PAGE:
In the non-oxidizing diffusion formation of region 35 a gaseous gallium diffusion may be used. In such a gaseous diffusion gallium oxide (Ga o is supplied in a reducing atmosphere, such as hydrogen to form water vapor and gallium at known diffusion temperatures. The gallium is released to diffuse into the semiconductor material. Other gaseous diffusion processes may be used which include an inert atmosphere, such as nitrogen.

From an inspection of FIG. 6 it is seen that base region 35 extends laterally outwardly from emitter region 36 permitting an aperture to be cut through layers 32 and 33 as between dotted lines 38 for making a base electrode connection (not shown) to region 35 at surface 31. It should be noted that both regions 35 and 36 are formed through the single aperture 34, yet because of the lateral diffusing characteristics of this invention the lateral extent of base region 35 is much greater than emitter region 36 to facilitate making electrical connections thereto. Further, the volume of base region 35 is kept quite small for providing favorable high frequency characteristics in the resultant semiconductor structure. Forming both regions through the same aperture removes practically all registration problems inherently found in prior art processing of small area high frequency semiconductor structures.

It is permissible to form base or intermediate semiconductor region 35 in an oxidizing atmosphere. The resulting thin oxide layer (not shown) formed. over surface 31 as a result of such diffusion may be removed by a buffer or a wash-out etch. Layer 32 along aperture 34 walls will recede somewhat due to etch cutting. However, when forming an emitter region 36 subsequent to such etch operation it diffuses under the layer 32 substantially the same distance as if the wall of aperture 34 had not receded. In the subsequent diffusing of region 36, it is preferred that such diffusion be performed in a non-oxidizing atmosphere, as heretofore discussed.

The second method of forming the FIG. 6 device includes the non-oxidizing diffusion of emitter 36 first as above described. Subsequently, through the same aperture 34 intermediate or base region 35 is then diffused. The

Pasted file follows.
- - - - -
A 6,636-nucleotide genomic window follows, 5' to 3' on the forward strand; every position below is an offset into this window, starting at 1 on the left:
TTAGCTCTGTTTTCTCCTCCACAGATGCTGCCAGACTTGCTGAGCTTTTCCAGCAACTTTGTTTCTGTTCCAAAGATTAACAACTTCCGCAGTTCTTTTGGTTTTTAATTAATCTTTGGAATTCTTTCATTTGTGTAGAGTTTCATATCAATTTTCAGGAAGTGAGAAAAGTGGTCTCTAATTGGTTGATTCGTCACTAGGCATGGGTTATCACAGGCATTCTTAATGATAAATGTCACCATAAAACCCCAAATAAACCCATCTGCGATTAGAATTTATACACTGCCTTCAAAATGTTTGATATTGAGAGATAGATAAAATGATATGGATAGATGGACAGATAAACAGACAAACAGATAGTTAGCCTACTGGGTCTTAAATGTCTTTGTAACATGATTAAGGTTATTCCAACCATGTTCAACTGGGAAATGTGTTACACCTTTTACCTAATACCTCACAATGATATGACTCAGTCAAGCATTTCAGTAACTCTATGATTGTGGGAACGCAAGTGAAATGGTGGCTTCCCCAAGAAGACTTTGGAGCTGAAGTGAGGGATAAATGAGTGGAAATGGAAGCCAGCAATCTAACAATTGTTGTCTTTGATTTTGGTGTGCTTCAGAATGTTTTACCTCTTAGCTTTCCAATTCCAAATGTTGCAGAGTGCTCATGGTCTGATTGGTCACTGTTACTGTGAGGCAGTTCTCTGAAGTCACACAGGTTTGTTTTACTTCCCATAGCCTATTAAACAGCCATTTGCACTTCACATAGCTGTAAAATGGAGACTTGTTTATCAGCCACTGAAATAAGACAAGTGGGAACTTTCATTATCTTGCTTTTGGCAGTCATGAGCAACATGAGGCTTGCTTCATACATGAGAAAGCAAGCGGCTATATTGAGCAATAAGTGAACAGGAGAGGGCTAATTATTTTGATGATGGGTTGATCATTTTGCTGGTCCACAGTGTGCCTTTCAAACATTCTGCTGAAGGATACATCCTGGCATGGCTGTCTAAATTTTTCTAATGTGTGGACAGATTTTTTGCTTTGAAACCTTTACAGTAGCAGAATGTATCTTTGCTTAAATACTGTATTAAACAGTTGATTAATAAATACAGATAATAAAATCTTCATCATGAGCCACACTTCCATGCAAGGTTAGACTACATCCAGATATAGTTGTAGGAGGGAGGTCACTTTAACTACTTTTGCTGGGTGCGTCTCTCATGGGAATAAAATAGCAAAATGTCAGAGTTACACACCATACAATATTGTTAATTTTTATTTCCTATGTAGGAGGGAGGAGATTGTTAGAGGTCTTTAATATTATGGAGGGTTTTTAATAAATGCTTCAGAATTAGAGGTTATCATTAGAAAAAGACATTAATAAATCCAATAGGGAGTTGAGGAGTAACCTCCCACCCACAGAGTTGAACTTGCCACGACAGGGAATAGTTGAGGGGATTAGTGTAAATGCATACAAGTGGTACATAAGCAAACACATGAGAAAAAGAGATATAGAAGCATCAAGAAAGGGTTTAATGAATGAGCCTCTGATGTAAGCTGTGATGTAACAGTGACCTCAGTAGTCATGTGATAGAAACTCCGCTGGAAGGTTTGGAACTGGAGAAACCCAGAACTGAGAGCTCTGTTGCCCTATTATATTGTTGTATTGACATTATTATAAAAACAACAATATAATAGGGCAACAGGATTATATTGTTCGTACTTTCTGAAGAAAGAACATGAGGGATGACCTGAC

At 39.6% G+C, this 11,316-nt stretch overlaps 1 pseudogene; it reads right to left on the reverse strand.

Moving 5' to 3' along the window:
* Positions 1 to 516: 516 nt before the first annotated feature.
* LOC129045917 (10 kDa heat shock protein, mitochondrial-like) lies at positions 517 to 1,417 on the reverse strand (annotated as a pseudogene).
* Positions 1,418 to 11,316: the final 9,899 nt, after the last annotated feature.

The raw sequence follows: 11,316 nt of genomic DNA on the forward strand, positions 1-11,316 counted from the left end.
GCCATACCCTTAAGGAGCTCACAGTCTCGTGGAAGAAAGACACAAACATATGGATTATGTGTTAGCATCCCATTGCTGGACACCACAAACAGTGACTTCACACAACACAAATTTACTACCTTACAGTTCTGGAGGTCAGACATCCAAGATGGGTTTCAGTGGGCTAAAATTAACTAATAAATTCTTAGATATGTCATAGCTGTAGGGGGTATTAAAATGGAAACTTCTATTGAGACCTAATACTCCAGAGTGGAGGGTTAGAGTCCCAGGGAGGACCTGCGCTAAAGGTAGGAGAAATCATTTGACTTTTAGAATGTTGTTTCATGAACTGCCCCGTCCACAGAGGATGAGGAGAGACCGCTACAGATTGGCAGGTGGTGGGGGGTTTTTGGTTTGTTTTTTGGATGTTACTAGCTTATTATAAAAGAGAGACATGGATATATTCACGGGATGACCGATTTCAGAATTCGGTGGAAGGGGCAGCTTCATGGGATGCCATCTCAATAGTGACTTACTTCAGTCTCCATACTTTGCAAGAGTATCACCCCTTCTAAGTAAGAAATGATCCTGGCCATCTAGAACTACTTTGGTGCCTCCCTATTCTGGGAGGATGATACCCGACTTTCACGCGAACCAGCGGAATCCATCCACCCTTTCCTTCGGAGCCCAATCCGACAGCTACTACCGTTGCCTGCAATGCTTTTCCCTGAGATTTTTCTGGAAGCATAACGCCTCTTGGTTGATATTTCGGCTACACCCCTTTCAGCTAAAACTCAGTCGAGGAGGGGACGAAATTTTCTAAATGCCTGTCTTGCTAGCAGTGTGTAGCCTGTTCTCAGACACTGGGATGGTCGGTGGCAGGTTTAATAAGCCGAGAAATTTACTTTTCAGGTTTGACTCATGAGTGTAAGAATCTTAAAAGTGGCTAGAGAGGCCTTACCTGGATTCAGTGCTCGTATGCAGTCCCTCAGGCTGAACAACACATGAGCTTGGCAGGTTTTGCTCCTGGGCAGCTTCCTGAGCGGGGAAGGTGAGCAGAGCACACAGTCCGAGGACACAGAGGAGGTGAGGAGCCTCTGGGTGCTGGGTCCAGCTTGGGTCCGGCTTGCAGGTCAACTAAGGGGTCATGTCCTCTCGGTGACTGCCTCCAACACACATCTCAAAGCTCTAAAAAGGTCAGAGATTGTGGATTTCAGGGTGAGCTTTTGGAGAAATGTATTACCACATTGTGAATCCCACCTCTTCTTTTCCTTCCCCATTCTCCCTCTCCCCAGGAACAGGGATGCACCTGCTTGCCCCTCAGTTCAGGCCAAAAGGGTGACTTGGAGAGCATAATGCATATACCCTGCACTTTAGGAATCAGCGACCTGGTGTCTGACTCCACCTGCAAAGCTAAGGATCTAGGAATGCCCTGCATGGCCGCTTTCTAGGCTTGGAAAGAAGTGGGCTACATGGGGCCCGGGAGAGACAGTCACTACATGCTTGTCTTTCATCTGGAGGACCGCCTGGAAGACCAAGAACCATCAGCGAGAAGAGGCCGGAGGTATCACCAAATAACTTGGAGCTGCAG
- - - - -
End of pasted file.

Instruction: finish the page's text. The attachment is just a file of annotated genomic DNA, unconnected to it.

indium or gallium dopants permeatev lateral diffusing layer 32, as above described, to form the laterally diffused region 35. However, the impurity dopants when passing through heavily doped emitter region 36 are slowed compared to'the rate of diffusion through a lighter doped substrate 30 causing the junction indicated by line 39 to be more shallow as indicated by dotted line 37 than with the region formed according to the first described method of FIG. 6. The resultant reduced depth or thickness of base region 35 immediately adjacent emitter region 36 provides more favorable high frequency characteristics over that provided by a device constructed according to the first described method. It should be noted that the total volume of base region 35 is kept smaller.

In fabricating a laterally diffused base region bounded by line 39 using a gallium diffusion through a silicon dioxide layer having a thickness of about 10,000 angstrom units, a lateral spread was 20 microns with a maximum depth of penetration of 0.9 micron was obtained. At a diffusion temperature of 1000 C. the effective diffusion coefficient of the silicon dioxide layer was about four orders of magnitude greater than the diffisivity in silicon of gallium and silicon. The angle formed between line 39 and layer 32 was approximately 30. Such an angle of the base region with respect to the surface tends to increase the surface breakdown voltage of any rectifying junction formed along line 39.

A particular advantage of the invention is that it provides a convenient process for forming P type regions in an N type substrate for a planar passivated type of solid state semiconductor device. In addition a controlled lateral extent of the diffusion is provided by controlling the thickness of silicon dioxide layer 12.

I claim:

1. A process for the fabrication of diffused junction semiconductor devices which include the steps of:

(a) providing a semiconductor substrate,

(b) forming a protective layer of vapor plated glass material on a surface of said semiconductor substrate,

(c) forming a metallic mask having an opening therein on a surface of said vapor plated glass material, and

(d) selectively diffusing an impurity dopant into said substrate through said opening.

2. A process for the fabrication of diffused junction semiconductor devices which includes the steps of:

(a) providing a semiconductor substrate,

(b) forming a protective oxide layer on a surface of said semiconductor substrate,

(c) forming a metallic mask on a surface of said oxide layer having an opening therein, and

(d) selectively diffusing an impurity dopant into said substrate through said opening.

3. A process for fabrication of a diffused junction semiconductor device which includes the steps of:

(a) providing a semiconductor substrate of N type conductivity characteristics,

(b) forming a protective oxide layer on said surface of said semiconductor substrate,